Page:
The film opens every bit as you might expect: introducing the four characters separately, allowing for the audience to quickly get to know them and acknowledge their traits before they are put into the group dynamic. Up first is street magician J. Daniel Atlas (Jesse Eisenberg) whose opening trick is cleverly conducted to work on the audience as well; then comes Merrit McKinney (Woody Harrelson), a mentalist who uses his ‘gift’ to find out dirty secrets about people and extort them of their money. The only female member of the group is Henley Reeves (Isla Fisher), an escapologist and former assistant to J. Daniel Atlas. These three are joined by the only one of the magicians whose actual tarot card links to the Four Horsemen of mythology: Jack Wilder (Dave Franco) who seems to be more like a con artist than magician. These opening scenes are every bit as exciting as you would hope and introduce our heroes as being likeable characters, so much so that it has you gripped form the very beginning.

Jump one year later. Now we’re in Las Vegas watching the Four Horsemen put on a show under the watchful eye of benefactor Arthur Tressler (Michael Caine) and magician defrauder Thaddeus Bradley (Morgan Freeman). Here it is that the magicians pull off the bank heist that gets them noticed by the FBI. However, what the audience will notice is just how long this scene drags out and unfortunately it isn’t the only one. As with the case with real life magic shows, the magicians tend to lengthen things out, giving long speeches and explaining what they’re going to do before they do something completely different. While this may be all fine and well at real magic shows, when you have less than two hours on a cinema screen some of the waffle has to be cut down.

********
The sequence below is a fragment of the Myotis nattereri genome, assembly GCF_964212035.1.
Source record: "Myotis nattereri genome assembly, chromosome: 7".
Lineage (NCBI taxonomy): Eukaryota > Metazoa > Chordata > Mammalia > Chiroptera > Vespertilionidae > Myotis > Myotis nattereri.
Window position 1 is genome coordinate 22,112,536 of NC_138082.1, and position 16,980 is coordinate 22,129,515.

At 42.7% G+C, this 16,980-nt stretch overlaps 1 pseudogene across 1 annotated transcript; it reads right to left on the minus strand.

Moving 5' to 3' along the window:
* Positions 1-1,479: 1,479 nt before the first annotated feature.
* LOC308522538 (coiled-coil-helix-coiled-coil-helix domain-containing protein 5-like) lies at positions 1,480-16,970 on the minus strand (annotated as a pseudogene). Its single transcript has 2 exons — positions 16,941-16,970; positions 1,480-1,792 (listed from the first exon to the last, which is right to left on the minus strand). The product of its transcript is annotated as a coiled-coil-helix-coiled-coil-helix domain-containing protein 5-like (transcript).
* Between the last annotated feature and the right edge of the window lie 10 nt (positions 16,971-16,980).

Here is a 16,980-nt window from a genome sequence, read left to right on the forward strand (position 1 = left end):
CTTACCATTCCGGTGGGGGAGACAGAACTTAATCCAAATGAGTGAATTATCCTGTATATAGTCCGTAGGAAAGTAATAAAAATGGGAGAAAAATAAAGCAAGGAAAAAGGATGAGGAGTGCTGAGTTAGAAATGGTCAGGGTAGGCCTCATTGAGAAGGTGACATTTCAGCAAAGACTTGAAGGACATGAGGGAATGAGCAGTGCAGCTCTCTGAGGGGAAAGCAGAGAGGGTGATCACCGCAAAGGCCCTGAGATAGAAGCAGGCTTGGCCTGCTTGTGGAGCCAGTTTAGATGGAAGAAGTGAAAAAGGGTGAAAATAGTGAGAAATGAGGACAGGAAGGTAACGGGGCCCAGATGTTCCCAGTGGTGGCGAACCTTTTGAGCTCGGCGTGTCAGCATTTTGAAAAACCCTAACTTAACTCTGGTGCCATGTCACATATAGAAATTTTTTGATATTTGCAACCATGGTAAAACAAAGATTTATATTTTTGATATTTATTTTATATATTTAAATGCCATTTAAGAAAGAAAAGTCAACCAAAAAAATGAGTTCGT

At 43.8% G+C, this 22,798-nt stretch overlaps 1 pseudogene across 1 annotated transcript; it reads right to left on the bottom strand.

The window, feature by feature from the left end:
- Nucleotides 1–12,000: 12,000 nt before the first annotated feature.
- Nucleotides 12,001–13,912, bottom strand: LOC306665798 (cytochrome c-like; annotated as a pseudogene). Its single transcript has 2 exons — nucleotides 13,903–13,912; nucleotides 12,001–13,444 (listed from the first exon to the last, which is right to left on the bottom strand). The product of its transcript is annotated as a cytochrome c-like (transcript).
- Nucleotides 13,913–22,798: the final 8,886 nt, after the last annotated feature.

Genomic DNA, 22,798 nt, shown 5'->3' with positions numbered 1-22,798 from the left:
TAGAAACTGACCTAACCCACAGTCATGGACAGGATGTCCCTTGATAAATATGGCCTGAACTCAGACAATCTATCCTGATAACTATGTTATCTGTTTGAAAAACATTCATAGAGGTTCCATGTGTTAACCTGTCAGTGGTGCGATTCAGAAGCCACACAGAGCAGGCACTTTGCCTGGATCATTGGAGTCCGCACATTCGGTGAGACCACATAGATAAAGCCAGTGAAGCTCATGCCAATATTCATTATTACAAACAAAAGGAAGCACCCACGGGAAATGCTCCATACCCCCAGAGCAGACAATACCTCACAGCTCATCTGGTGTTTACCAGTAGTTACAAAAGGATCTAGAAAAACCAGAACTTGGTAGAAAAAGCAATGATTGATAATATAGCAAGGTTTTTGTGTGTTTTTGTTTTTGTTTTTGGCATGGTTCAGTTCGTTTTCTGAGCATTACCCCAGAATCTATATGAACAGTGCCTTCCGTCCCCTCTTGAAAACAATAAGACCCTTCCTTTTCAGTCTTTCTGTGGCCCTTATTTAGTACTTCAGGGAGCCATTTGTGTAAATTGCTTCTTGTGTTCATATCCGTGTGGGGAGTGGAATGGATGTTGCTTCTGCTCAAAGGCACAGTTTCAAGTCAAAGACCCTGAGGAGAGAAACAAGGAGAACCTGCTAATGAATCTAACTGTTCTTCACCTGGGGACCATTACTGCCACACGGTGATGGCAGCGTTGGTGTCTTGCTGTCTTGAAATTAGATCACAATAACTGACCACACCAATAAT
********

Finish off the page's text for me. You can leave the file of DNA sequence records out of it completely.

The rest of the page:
“These guys, they’re tricky”

But then that’s why Jesse Eisenberg impresses the most. If it wasn’t for Eisenberg’s charisma then perhaps Now You See Me would run the risk of being slightly dull, but every time Eisenberg appears on screen he hastens up the pace (if not only for his fast talking) but he inhabits the character; it feels like Eisenberg is the only one who has done his research and knows about magicians… which isn’t really surprising considering he was the first name attached to the project.

The other horsemen each have their own moments of glory (although arguably Isla Fisher’s comes at the beginning and never really rears it’s head again) with Harrelson providing a few sporadic laughs throughout, while Dave Franco provides one of the most exciting sequences of the piece in a fight scene with FBI agent Mark Ruffalo where trick mirrors, slight of hand and playing cards all come into use. It really stands out as one of the best action scenes of the summer which is remarkable considering the strength and special effects of the other blockbusters such as Iron Man 3 or Star Trek Into Darkness.

“Want to know how they did it? Just say the magic word”